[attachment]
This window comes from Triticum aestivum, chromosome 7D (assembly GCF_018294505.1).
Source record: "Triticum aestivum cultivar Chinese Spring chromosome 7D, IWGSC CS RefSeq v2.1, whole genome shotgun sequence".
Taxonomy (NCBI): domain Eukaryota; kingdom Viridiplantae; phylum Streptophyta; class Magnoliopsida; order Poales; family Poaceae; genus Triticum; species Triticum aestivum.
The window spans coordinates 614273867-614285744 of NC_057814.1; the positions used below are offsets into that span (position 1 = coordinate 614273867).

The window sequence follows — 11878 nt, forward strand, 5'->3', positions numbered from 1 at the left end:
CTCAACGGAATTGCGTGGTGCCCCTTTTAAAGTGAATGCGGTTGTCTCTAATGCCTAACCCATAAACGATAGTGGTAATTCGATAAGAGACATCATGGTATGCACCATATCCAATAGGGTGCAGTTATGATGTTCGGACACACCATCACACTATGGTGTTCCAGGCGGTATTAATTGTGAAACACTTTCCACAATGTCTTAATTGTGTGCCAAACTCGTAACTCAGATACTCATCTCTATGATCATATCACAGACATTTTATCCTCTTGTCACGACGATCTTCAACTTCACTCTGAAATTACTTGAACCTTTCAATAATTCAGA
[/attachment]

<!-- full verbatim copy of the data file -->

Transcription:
This window comes from Triticum aestivum, chromosome 7D (assembly GCF_018294505.1).
Source record: "Triticum aestivum cultivar Chinese Spring chromosome 7D, IWGSC CS RefSeq v2.1, whole genome shotgun sequence".
Taxonomy (NCBI): domain Eukaryota; kingdom Viridiplantae; phylum Streptophyta; class Magnoliopsida; order Poales; family Poaceae; genus Triticum; species Triticum aestivum.
The window spans coordinates 614273867-614285744 of NC_057814.1; the positions used below are offsets into that span (position 1 = coordinate 614273867).

The window sequence follows — 11878 nt, forward strand, 5'->3', positions numbered from 1 at the left end:
CTCAACGGAATTGCGTGGTGCCCCTTTTAAAGTGAATGCGGTTGTCTCTAATGCCTAACCCATAAACGATAGTGGTAATTCGATAAGAGACATCATGGTATGCACCATATCCAATAGGGTGCAGTTATGATGTTCGGACACACCATCACACTATGGTGTTCCAGGCGGTATTAATTGTGAAACACTTTCCACAATGTCTTAATTGTGTGCCAAACTCGTAACTCAGATACTCATCTCTATGATCATATCACAGACATTTTATCCTCTTGTCACGACGATCTTCAACTTCACTCTGAAATTACTTGAACCTTTCAATAATTCAGA